"While demand for computers was strong, pricing remained competitive, particularly in the low end of the personal computer market," said Paul S. Otellini, Intel's president and chief executive, in a prepared statement.

But while Otellini said chip prices were down, sales of microprocessors were up, which he believes is a good sign that the company's financial performance will improve in this year's second half.

The company reported that revenue rose 8 percent to $8.7 billion for the quarter, up from $8 billion for the same period last year. Net income was $1.3 billion, up from $885 million.

Mailbag: Why Wi-Fi?, More
Lafe asked readers yesterday how they feel about Wi-Fi access. For his part, Ken doesn't really see the value in "free" Wi-Fi that isn't really free:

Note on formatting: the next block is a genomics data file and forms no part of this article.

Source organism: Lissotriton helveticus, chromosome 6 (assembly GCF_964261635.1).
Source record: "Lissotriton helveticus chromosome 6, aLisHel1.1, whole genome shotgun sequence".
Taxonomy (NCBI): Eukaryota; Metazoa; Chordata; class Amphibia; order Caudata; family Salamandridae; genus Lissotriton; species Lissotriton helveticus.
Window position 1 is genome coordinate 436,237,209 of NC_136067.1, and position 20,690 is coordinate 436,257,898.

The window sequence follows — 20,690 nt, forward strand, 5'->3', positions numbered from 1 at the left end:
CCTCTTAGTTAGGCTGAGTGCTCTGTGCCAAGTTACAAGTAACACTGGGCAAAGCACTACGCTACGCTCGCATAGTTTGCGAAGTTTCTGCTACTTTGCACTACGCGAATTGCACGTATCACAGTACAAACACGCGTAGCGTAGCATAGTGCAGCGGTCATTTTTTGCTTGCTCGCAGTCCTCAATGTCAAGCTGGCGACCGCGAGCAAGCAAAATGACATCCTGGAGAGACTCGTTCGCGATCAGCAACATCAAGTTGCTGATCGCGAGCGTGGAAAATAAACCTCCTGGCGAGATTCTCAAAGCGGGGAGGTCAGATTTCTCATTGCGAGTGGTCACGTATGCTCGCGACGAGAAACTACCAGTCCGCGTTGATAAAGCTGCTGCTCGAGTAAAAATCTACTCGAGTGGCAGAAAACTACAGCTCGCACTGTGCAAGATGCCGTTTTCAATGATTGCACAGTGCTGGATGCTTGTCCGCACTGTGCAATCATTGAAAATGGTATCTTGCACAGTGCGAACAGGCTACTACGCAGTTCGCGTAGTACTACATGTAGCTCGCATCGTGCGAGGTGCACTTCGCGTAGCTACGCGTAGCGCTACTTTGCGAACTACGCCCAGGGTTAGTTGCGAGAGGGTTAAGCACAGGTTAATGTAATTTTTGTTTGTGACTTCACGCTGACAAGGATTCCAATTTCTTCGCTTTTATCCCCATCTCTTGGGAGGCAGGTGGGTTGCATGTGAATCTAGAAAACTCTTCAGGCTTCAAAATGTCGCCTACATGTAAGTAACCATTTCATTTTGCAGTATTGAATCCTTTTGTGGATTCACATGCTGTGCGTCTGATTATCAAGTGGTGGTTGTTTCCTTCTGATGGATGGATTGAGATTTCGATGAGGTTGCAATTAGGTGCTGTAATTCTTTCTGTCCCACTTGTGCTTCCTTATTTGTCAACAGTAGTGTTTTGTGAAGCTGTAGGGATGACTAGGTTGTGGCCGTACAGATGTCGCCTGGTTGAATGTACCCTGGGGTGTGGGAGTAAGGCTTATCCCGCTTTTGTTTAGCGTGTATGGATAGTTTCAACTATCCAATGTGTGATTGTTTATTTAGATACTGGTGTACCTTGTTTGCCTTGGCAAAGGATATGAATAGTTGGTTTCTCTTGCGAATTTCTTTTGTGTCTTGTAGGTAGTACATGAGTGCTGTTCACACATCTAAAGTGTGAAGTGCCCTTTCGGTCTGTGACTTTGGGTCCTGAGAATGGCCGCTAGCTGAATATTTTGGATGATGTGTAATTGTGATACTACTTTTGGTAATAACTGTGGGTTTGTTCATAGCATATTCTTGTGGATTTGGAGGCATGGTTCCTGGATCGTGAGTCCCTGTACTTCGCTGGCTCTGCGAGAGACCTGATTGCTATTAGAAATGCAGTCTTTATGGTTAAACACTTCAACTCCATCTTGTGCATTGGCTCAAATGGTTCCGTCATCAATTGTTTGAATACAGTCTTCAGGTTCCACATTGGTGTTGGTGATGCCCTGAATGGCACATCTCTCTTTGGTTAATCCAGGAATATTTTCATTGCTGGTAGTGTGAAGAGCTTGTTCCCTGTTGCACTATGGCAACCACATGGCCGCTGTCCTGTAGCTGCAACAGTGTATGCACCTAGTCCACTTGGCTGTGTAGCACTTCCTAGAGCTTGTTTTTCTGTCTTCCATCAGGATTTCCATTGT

I do like free Wi-Fi and do use it when I am in a hotel, but most businesses do not really offer free Wi-Fi any longer. I used to try to get on Wi Fi at restaurants or other shops, and would get a notice that I had to pay for access. Since it was hard to find really free Wi-Fi -- and a motel Wi-Fi is not really free since you have to rent a room to get it -- I just gave up on Wi-Fi and bit the bullet for access through my cell phone. That has been the best because anywhere I have cell service, I have Internet access.